When it comes to severe weather, most of us are familiar with how it can affect our daily lives. Strong winds, rain and ice can cause damage to our homes and businesses and knock out power for hours, if not days, in some cases. But this isn’t usually the case when we consider natural gas. Below, we’ll talk about why that is and what you need to do in the rare instance severe weather has had an impact on your natural gas.
Natural Gas Cold Weather Safety
Can natural gas pipes freeze?
The chances are slim that the natural gas flowing through the pipes leading to the meter at your home or business will freeze. In its unrefined state, natural gas does often contain water molecules and other chemicals that can freeze—this was an issue in 2021 in Texas where the state experienced unusually cold temperatures that halted the flow of gas before reaching refineries. But by the time it reaches your home or business, it’s been processed and “dried” through several steps that keep this from happening.
But what about the natural gas pipes themselves, you ask? Well, they’re almost never an issue. Unlike the pipes that carry water throughout your home, natural gas lines inside your home won’t get cold enough to be damaged by extreme temperature drops—even if you’re away and haven’t run the heat in a while. And the pipes outside leading to your meter, buried and insulated by soil well below the frost line, aren’t usually an issue, either. They’re typically made from materials meant to withstand the rigors of extreme cold and heat, and your utility company would be responsible for maintaining these pipes anyhow.
Can my natural gas meter freeze?
Natural gas meters are designed to withstand freezing weather. But they can be damaged if snow or ice is allowed to accumulate on them. Be sure there’s no icicle above your meter that can drip water and then later freeze, and never pile snow up against the meter. In cases where light snow fall has built up, it’s OK to gently brush it away. But if your meter is totally iced over or frozen, be sure to call your local utility company and let them handle the issue.
Natural Gas Storm Safety—Tornadoes and Hurricanes
According to the National Oceanic and Atmospheric Administration, tornadoes can happen in all 50 U.S. states, though some experience them more often than others. Texas, Kansas and Oklahoma, for instance, lead the nation in tornadoes, while Georgia (2021) ranks fifth in the nation. Hurricanes, on the other hand, mostly affect states like Georgia and Florida along the Atlantic and Gulf coasts.
What can I do to prepare for a storm?
When a big storm is predicted to hit, people commonly ask “should I turn off my natural gas?.” The answer is no. There’s little you need to do to protect your natural gas supply before a storm. In most cases, it won’t be affected at all. Many utility companies, including Georgia’s largest, Atlanta Gas Light, advise customers against shutting off the valves to their meters beforehand. Leaving it on helps ensure proper pressure is maintained in the pipes, which helps prevent water from entering the lines should flooding take place. Additionally, most gas appliances in homes or businesses have safety valves that automatically cut the supply of gas if the pilot light goes out.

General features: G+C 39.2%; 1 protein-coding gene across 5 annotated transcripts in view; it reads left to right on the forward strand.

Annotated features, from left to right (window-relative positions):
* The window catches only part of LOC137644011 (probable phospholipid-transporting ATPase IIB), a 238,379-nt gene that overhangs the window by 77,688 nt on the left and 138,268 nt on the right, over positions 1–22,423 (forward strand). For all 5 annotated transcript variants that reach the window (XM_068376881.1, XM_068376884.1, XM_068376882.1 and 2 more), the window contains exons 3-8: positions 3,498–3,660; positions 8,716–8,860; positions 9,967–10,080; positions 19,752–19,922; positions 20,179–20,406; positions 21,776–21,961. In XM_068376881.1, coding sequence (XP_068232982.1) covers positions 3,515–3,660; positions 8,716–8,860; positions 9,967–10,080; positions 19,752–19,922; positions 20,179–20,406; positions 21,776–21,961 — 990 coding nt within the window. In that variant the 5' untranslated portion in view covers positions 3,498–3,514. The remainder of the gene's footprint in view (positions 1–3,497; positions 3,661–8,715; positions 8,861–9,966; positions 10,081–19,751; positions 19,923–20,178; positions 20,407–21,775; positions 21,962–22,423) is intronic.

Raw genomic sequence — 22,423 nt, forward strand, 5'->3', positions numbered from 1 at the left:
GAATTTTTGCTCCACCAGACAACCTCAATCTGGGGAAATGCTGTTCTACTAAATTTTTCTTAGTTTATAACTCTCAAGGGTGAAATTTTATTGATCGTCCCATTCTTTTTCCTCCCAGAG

What about after the storm?
If a tornado or hurricane has come through your area and you don’t smell the rotten egg odor of natural gas in your business or home, do a quick check of your furnace, water heater and other appliances that may use natural gas to make sure there’s no damage. You’ll also want to make sure chimneys, flues or any vents are clear of debris or any other obstructions. If flooding has taken place, even if the water has subsided, don’t attempt to operate any gas-powered appliances that may have been under water. Be sure to have a qualified technician inspect or repair any damaged appliances before you attempt to operate them.
If you do smell natural gas—or hear the sound of escaping gas—leave the area immediately, being sure not to use any open flames (like a match) or electrical appliances, including light switches, before you do. Be cautious of potential leaks outside as well. Even though natural gas lines outside are generally protected beneath the ground, uprooted trees or fallen structures can present a potential natural gas leak risk. In all of these cases, don’t worry about trying to find the source of the leak. Get yourself and everyone out of the home, business or area and immediately report the suspected leak to your local utility company (or 911).